Survivors of Phoenix bee attack lucky to be alive

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By Andrew Michalscheck By Andrew Michalscheck

PHOENIX (AP) -- Two hikers who were attacked by thousands of bees at a popular recreation area in Phoenix are lucky to be alive after another man died in a 60-foot fall while trying to fend off the swarm, authorities said Tuesday.

Fire officials say the three men were attacked about 3:45 p.m. Monday on a trail near Ice Box Canyon in an area of Camelback Mountain.

A passerby called 911 after seeing one of the men, identified as Joshua Ruzsa, of Phoenix, fall about 60 feet off a sheer cliff. The two others, ages 18 and 20, hunkered down in a crevice, still being attacked by the swarm while awaiting rescuers. They remained hospitalized in stable condition Tuesday after being stung at least 300 times each, authorities said. Their identities had not yet been released.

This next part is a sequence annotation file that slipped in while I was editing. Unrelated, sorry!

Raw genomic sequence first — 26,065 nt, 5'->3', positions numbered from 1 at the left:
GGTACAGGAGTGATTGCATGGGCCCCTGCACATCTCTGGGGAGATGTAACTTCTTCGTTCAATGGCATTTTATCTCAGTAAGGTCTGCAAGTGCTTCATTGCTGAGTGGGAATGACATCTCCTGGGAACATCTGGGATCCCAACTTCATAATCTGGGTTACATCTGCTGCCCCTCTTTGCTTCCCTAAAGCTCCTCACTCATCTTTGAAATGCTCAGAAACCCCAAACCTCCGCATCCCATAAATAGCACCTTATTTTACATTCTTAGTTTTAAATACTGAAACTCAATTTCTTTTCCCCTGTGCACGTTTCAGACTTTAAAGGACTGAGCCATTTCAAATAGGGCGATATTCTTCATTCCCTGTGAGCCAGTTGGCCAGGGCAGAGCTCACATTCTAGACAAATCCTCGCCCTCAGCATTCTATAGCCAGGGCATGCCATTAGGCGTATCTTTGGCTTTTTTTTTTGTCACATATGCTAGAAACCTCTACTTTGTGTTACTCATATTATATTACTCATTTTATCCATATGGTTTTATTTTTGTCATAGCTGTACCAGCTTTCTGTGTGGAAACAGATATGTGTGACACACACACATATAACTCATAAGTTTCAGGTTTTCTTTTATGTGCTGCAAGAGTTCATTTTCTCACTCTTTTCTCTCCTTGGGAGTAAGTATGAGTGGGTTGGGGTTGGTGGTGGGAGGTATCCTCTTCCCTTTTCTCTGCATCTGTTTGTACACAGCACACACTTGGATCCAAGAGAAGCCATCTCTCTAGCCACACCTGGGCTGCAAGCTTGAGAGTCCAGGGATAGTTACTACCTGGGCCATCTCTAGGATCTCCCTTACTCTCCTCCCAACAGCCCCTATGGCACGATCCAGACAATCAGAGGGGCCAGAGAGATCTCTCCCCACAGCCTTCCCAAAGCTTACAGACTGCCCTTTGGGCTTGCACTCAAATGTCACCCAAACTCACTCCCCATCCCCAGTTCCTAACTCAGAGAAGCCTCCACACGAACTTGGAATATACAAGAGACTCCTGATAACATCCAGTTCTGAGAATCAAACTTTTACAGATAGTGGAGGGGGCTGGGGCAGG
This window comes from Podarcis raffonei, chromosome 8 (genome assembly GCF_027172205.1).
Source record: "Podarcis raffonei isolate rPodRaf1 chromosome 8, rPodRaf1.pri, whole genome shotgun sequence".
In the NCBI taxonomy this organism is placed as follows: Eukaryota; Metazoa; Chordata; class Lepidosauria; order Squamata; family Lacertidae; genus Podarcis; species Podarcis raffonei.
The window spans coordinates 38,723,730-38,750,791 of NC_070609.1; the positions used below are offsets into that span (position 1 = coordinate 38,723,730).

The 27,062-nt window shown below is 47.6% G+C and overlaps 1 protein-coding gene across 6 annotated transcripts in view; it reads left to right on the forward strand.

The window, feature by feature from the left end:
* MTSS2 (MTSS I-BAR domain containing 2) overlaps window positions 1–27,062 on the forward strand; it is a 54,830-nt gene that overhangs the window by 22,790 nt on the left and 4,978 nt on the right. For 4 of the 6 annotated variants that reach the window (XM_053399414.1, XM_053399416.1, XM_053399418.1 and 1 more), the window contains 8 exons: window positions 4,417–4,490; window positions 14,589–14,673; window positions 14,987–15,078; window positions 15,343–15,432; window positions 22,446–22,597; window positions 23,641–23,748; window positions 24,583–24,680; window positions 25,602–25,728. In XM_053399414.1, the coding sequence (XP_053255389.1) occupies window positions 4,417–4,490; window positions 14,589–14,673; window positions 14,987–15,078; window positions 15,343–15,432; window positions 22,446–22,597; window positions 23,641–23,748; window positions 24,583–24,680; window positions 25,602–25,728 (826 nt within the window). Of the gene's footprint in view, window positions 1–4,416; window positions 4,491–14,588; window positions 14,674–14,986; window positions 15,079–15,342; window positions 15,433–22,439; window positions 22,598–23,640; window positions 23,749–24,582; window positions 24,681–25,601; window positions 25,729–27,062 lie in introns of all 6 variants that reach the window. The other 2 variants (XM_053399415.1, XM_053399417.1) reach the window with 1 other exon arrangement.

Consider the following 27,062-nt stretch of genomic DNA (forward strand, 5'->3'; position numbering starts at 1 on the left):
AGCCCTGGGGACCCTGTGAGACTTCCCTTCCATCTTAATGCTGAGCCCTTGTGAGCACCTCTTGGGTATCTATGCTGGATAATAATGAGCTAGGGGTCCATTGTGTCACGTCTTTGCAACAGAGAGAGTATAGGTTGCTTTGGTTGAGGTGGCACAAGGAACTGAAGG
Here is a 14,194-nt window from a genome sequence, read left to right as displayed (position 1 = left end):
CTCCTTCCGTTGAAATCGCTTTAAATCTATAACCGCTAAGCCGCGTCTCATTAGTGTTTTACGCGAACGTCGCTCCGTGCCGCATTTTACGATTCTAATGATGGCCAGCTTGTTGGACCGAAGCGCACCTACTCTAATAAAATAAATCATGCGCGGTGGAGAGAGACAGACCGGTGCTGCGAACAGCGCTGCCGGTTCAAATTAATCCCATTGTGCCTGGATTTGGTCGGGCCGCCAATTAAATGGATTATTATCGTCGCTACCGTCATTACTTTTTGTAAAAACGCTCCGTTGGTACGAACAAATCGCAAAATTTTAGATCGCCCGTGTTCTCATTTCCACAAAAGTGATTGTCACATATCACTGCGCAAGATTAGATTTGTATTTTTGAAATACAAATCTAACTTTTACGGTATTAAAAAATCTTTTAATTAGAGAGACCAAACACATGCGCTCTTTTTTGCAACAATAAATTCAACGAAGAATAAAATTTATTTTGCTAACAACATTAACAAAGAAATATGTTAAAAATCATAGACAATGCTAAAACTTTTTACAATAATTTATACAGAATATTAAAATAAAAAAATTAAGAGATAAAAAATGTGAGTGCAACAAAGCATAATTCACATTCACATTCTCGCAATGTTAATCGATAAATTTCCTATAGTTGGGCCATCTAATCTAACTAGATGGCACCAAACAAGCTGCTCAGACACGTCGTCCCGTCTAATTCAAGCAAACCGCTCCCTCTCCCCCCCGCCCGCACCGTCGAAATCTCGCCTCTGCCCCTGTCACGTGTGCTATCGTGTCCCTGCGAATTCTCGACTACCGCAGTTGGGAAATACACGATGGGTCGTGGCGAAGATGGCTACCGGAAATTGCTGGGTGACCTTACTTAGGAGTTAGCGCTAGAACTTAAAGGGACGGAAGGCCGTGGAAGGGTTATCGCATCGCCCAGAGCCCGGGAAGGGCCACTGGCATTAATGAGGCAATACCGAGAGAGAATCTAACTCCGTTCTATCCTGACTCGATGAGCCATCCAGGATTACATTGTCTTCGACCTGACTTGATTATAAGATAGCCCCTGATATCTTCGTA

Paramedic Todd Lentz of the Phoenix Fire Department donned a white bee suit and was lowered down by a cable from a rescue helicopter to retrieve the survivors.

"As we were coming up to them, we didn't know if they were unconscious because they were both covering their faces," Lentz said.

He said one man appeared to be in shock, so he administered a shot of adrenaline on the scene.

"I can't tell you how many hundreds of stings he had to his face," Lentz said, adding that the bees continued to swarm by the thousands as he reached the men.

"I had to wipe my face clear so I could see them," he said. "It was a nonstop attack."

Authorities said the men were stung repeatedly for about an hour before being rescued and likely would have died had the helicopter not responded so quickly.

"If we didn't have that helicopter, they wouldn't have been with us, no doubt," Lentz said.

He said Ruzsa likely died from the fall, but an autopsy was pending.

Pilot Jim Lineham of the Phoenix Police Department flew the helicopter in as close as possible, its rotors just about 10 feet from the mountainside.

"They had nowhere to go while being attacked," Lineham said.

Bees inhabit all the mountains around the Phoenix area, and their behavior can be unpredictable so it's important not to overreact, Lentz said.

"Don't fight them, don't swat at them, don't kill them, just lay down," he said. "Up on the mountain, you're at the mercy of nature."